In Philip Roth's novella The Ghost Writer (1979), American novelist Nathan Zuckerman tells us a story that took place on December 9 and 10, 1956, when he was 23 years old. Four of his short stories had recently been published in literary magazines, and he has been invited to the home of E. I. Lonoff (then in his 50s and just five years before his death), the author who Zuckerman most reveres.
Zuckerman has brought some baggage to Lonoff's quiet house in the Berkshire's. He has recently drawn on some unsavory aspects of his own family history to write his most ambitious story yet. But it's a story his father believes should not be published, for it will simply reinforce all the anti-Semitic stereotypes held by the Gentiles. His father even brings to the story to Judge Leopold Wapter (who functions as a kind of secular Rabbi to the Zuckermans) who asks Nathan in a letter "Can you honestly say that there is anything in your short story that would not warm the heart of a Julius Streicher or a Joseph Goebbels?"
Nathan has not yet answered his father or Judge Wapter when he arrives at Lonoff's house. He meets the famed author and his wife Hope, and also Amy Bellette, a beautiful and mysterious woman a few years older than Nathan, a war refugee from Europe with an accent "from the country of Fetching." Amy is attempting to organize Lonoff's manuscripts in preparaton for them being contributed to the Harvard library. Yet, Nathan suspects something else is going on in the Lonoff household.
After an evening discussing literature with the master, Nathan is invited to spend the night on a bed in Lonoff's study. During a sleepless night he concocts an elaborate fantasy that Amy Bellette is actually the most famous Jewish writer of the twentieth century, and that by marrying her, he will redeem himself with his family. (In a ridiculous misreading, the Wikipedia entry of The Ghost Writer has a sentence that begins "In a remarkable sequence, the narrator suggests that Amy Bellette believes herself to be ...")
The Ghost Writer is a beautiful novella, and re-reading it is perhaps essential preparation for Philip Roth's apparent finale to the Zuckerman saga, Exit Ghost (2007), even if the contrast does incite a harsher reaction to the new book.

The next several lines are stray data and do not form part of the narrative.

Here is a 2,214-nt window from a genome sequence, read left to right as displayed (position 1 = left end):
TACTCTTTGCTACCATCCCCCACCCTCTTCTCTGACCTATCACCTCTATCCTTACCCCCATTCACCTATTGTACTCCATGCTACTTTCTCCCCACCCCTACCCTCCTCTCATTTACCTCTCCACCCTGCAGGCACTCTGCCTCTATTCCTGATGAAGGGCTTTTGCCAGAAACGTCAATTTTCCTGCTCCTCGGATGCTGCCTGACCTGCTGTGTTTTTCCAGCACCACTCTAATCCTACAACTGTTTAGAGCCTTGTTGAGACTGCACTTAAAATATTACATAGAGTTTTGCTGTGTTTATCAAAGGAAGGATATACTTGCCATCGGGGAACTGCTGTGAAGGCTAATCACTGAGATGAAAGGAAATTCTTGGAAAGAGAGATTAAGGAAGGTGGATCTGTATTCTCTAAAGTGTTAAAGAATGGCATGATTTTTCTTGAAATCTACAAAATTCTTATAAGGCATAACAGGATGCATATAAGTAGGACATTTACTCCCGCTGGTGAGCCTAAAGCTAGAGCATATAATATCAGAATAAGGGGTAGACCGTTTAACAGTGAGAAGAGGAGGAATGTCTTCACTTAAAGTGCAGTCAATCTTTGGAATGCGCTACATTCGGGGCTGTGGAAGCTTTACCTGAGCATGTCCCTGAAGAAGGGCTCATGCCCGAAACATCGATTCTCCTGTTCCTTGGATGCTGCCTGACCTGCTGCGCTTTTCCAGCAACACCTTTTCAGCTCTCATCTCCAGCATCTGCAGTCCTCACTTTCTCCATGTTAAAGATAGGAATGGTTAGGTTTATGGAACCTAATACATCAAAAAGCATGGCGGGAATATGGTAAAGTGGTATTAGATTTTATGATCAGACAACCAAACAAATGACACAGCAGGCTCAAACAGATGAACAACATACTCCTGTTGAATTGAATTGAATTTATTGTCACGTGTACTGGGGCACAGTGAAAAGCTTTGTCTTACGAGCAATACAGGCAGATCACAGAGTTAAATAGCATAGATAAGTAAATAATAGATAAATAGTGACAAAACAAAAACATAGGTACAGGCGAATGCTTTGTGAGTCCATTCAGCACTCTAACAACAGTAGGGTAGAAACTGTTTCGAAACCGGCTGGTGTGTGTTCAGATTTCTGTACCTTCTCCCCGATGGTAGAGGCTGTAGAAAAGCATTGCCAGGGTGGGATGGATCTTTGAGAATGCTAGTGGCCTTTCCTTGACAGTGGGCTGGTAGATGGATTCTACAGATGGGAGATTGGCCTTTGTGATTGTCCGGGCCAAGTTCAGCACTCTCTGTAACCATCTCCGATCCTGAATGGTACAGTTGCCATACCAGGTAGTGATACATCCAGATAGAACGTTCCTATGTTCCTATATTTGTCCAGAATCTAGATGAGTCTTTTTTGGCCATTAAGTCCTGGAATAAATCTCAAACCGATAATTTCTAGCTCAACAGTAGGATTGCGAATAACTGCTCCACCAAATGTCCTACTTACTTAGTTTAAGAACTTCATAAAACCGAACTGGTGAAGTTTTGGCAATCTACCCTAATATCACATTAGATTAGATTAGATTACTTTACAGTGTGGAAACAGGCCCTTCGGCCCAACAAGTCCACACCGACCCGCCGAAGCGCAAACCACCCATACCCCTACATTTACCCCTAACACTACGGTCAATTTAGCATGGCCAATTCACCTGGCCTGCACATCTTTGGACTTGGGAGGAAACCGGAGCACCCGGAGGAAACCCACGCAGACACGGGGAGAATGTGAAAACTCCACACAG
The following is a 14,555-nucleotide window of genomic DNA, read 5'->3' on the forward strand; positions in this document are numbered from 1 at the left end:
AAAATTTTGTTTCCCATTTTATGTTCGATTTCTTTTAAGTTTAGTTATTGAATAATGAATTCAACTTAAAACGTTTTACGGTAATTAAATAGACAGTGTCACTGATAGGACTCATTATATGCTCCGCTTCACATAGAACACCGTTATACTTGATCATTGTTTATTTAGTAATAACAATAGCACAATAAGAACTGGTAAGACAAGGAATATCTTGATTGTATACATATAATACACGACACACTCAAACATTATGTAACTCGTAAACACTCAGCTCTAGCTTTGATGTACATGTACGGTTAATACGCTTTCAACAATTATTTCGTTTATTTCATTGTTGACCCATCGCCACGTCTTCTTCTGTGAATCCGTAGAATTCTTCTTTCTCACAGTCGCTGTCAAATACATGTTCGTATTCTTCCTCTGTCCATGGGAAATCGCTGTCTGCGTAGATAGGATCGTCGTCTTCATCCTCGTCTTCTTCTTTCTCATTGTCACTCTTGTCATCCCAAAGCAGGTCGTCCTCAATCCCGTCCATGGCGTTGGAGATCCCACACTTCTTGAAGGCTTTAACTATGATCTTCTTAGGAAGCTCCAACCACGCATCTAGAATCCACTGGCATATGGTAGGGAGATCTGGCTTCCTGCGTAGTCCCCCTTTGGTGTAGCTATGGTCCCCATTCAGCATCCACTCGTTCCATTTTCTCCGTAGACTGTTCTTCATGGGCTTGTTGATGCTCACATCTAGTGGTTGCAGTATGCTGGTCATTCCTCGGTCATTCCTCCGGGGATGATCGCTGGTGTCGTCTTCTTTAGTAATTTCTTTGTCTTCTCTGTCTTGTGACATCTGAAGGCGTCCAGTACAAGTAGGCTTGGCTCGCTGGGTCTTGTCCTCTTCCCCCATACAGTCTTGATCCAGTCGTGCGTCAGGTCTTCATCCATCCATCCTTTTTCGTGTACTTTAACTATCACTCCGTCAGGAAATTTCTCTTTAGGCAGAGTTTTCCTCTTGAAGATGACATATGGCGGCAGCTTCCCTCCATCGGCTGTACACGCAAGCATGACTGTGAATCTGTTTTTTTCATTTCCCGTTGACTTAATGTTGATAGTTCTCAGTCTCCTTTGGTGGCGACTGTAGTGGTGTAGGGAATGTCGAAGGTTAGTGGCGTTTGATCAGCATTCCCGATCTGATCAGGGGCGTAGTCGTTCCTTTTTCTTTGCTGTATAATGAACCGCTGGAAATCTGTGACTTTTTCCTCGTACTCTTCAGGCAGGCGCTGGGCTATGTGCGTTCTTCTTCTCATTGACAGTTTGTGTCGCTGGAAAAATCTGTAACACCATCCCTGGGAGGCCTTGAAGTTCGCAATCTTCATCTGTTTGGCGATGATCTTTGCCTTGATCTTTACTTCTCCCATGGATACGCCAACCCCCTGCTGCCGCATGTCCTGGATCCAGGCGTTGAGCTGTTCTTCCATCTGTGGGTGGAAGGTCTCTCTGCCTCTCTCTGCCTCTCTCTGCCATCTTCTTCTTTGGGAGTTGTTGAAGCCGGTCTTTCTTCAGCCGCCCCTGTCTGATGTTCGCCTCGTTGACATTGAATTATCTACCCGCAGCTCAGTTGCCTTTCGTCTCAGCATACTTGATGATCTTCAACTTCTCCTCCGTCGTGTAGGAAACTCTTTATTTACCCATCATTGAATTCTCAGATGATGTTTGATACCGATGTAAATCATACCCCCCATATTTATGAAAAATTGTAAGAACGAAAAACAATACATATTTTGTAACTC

Exit Ghost takes place during the week in November 2004 that straddled the Presidential election. Nathan Zuckerman has been living quietly and alone in the Berkshires for eleven years. His recent prostate cancer and surgery has left him incontinent and impotent. He comes to New York City for a treatment involving injections of collagen that might help the former problem but not, alas, the latter.
Zuckerman's short frenzied visit to New York City touches off upheavals in his life and psyche that he can barely manage. He sees Amy Bellette again for the first time since that December morning 48 years ago. Half her head is shaven, and a long scar remains following removal of a brain tumor. Yet her voice remains as beguiling as ever.
Zuckerman picks up a "pre-election" issue of The New York Review of Books, and rashly decides to respond to an ad from a young writerly couple seeking to swap their Manhattan apartment for a country house for one year. He meets the 30ish couple Billy Davidoff and Jamie Logan. She's had a short story published in The New Yorker but wants to leave the city "because I don't wish to be snuffed out in the name of Allah."
Then Zuckerman gets a call at his hotel from one of Jamie's friends from Harvard, an ambitous would-be literary biographer named Richard Kliman ("climbing"?). Kliman is tackling a biography of E. I. Lonoff — an author everybody agrees nobody reads any more — and needs Zuckerman's help. Kliman think he's discovered a deep dark secret in Lonoff's past, a secret explored in the manuscript of Lonoff's unfinished and unpublished novel. Is Lonoff's novel autobiographical? Or has Lonoff used a plot device inspired by an equally unsubstantiated rumor about Nathaniel Hawthorne? (And can we ask the same question of Exit Ghost itself?)
Kliman is one of Roth's best creations, a large overbearing man who can turn in minutes from warm and beseeching to a maniac shouting at Zuckerman "You're dying, old man, you'll soon be dead! You smell of decay! You smell like death!" (p. 104) Because this is a first-person narrative, neither the reader nor Zuckerman know if it's Kliman who's fabricating meetings and arrangements with Zuckerman, or if Zuckerman's memory is really failing. The memory loss is what he fears most of all:
If one morning I should pick up the page I'd written the day before and find myself unable to remember having written it, what would I do? If I lost touch with my pages, if I could neither write a book nor read one, what would become of me? Without my work, what would be left of me? (p. 106)
Zuckerman knows he must extricate himself from these crazy New Yorkers and get back to the quiet comfort of his house in the Berkshires, but his infatuation with Jamie won't let him. He wants her to leave her husband and come live with him the way Amy Bellette lived with Lonoff in the last five years of his life.
But Zuckerman knows it can't happen. He can't even entertain sexual fantasies about Jamie. When he tries to fantasize about her, all he can manage is a feeble "He" and "She" dialogue — perhaps the weakest aspect of Exit Ghost — of half-hearted literary flirtations and lost loves spanning nearly half a century of Nathan Zuckerman's life.